For some time before the fierce tide of coronavirus inundated the world, the global North had already been suspicious of the growing economic and developmental initiative of China. Through sustained growth often superior to that of Western nations, Beijing has succeeded in reaffirming its global prominence since the end of the Cold War.
Its symbolic prowess was confirmed in spectacle and fervent pride when, following close to two-decades of strong economic performance, it played host to the 2008 Olympic Games. Despite debates over its impact, it was undoubtedly viewed by the Chinese as a reaffirmation of its soft power, confirming a return from sleeping giant status. So sure were they of this multi-fronted success that, following the Olympics, their apparent ‘self-confidence turned into over-confidence’. In some respects, this analysis is applicable to the current race to vaccinate.
It is through this scope, then, that the approach of vaccination development in China can be viewed. Already seething over its damaged worldwide reputation for its handling of coronavirus, Beijing had struggled to re-orientate itself in light of accusatory sentiments shared among the international community. Further compounded by faltering domestic feedback, it would seem that the Chinese government is now keener than ever to reinstate its authority as a principal commander of the world.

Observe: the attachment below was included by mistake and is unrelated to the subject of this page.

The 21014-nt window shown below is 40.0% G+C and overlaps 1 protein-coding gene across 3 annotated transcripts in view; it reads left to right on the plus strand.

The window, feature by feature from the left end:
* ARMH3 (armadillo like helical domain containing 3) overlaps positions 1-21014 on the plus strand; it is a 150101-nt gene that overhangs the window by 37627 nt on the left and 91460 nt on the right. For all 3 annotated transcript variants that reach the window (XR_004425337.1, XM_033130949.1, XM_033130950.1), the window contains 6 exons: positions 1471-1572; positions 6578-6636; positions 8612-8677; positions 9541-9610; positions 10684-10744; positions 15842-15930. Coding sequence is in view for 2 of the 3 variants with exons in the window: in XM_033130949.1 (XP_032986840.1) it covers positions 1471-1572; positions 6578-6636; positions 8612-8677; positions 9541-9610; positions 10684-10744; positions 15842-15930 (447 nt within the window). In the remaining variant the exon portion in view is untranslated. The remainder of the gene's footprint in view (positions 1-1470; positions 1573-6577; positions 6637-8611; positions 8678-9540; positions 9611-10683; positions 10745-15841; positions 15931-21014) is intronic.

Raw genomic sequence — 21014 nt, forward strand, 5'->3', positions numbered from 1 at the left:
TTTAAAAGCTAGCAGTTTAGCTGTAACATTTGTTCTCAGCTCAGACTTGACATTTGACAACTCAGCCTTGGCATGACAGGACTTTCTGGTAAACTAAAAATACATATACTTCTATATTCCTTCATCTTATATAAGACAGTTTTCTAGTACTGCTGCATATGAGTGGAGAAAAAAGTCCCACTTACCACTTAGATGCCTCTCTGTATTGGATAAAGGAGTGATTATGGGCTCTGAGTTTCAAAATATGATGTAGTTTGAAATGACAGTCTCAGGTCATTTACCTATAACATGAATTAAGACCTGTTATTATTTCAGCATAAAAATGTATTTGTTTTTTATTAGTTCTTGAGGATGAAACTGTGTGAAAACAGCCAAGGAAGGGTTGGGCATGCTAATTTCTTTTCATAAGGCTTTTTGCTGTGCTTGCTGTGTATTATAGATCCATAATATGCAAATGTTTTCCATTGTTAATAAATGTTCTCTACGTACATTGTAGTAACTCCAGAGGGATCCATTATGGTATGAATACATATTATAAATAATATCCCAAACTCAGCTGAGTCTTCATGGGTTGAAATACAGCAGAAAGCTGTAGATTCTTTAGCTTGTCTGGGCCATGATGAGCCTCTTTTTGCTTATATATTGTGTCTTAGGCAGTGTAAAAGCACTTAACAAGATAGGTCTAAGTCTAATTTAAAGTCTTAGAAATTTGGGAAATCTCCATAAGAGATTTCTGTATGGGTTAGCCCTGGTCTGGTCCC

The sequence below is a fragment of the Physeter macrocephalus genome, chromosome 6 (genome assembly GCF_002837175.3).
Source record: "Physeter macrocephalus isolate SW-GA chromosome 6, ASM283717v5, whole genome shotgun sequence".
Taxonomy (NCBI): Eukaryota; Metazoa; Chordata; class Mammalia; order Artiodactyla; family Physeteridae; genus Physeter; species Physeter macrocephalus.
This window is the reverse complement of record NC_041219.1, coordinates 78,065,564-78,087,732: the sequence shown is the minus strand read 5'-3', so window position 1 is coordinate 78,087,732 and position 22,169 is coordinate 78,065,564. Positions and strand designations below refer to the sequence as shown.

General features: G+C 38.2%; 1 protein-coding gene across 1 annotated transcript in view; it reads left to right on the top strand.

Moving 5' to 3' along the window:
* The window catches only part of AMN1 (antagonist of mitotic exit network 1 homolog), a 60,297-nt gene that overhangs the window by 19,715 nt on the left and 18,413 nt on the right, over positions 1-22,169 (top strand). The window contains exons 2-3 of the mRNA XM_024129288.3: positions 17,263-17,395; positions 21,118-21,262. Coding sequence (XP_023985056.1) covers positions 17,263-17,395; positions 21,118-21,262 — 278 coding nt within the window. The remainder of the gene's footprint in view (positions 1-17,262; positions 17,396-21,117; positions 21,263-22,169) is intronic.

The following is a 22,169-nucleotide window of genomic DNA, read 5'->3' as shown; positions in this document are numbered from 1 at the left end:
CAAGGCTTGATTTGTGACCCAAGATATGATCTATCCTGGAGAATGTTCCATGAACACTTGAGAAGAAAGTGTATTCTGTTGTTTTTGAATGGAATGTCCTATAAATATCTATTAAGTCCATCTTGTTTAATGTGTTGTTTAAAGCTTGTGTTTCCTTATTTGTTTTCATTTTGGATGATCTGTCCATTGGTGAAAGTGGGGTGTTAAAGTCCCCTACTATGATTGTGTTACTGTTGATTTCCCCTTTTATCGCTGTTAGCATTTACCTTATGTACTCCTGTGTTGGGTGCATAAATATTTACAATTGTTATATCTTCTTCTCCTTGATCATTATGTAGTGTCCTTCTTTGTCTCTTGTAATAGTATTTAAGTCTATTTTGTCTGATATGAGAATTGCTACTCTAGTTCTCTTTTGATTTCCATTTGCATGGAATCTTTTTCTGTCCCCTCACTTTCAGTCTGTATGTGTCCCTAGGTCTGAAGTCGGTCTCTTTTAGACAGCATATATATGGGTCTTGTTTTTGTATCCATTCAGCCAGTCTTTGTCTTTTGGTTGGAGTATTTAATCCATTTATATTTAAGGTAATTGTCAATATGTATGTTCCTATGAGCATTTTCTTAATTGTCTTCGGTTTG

A rapid vaccination programme could be the desired medium to ensure a reputational recuperation of sorts
A rapid vaccination programme could be the desired medium to ensure a reputational recuperation of sorts. Empowered by the baying call of soft power, a vaccine distribution could present Beijing with significant leverage, and a chance to extract more international solidarity for its agenda.
Any chance of a steadfast campaign of vaccine development and distribution is hardly obstacle-free. The rollout of the Chinese vaccine has been greeted with scepticism, even among its friendliest partners. Added to recent findings that the vaccine has had inflated effectiveness, scepticism is growing regarding its potency as a force to suppress the flow of coronavirus among a given population. This presents a severe threat to any ambition Beijing may be harbouring through its vaccine roll-out.
Any chance of a steadfast campaign of vaccine development and distribution is hardly obstacle-free
Encapsulated here, though, is the breakneck speed from which Western and Chinese efforts have engineered potential remedies of Covid-19. Despite concerns regarding its efficacy, China has still managed to broker deals with countries spanning five continents, demonstrating the diplomatic initiative that is at the heart of the vaccine operation. Western ingenuity has also enabled the first doses of its vaccines to be introduced around the global North, reflecting the remarkably rapid progress made in only a matter of months.
It appears that the ability to forge an advantage from a vaccine isn’t solely exclusive to China, with the US also intent on making its Operation Warp Speed a success after a tumultuous 2020.
It is of vital importance that vaccine programmes are egalitarian and just
It is therefore of vital importance that vaccine programmes are egalitarian and just. Because, if the West veers to restrictive nationalism, it gifts China space to grow its authoritarian influence over those neglected by Western efforts. This would be a reproach that world democracy could ill afford to permit.
Image: Marco Verch via Creative Commons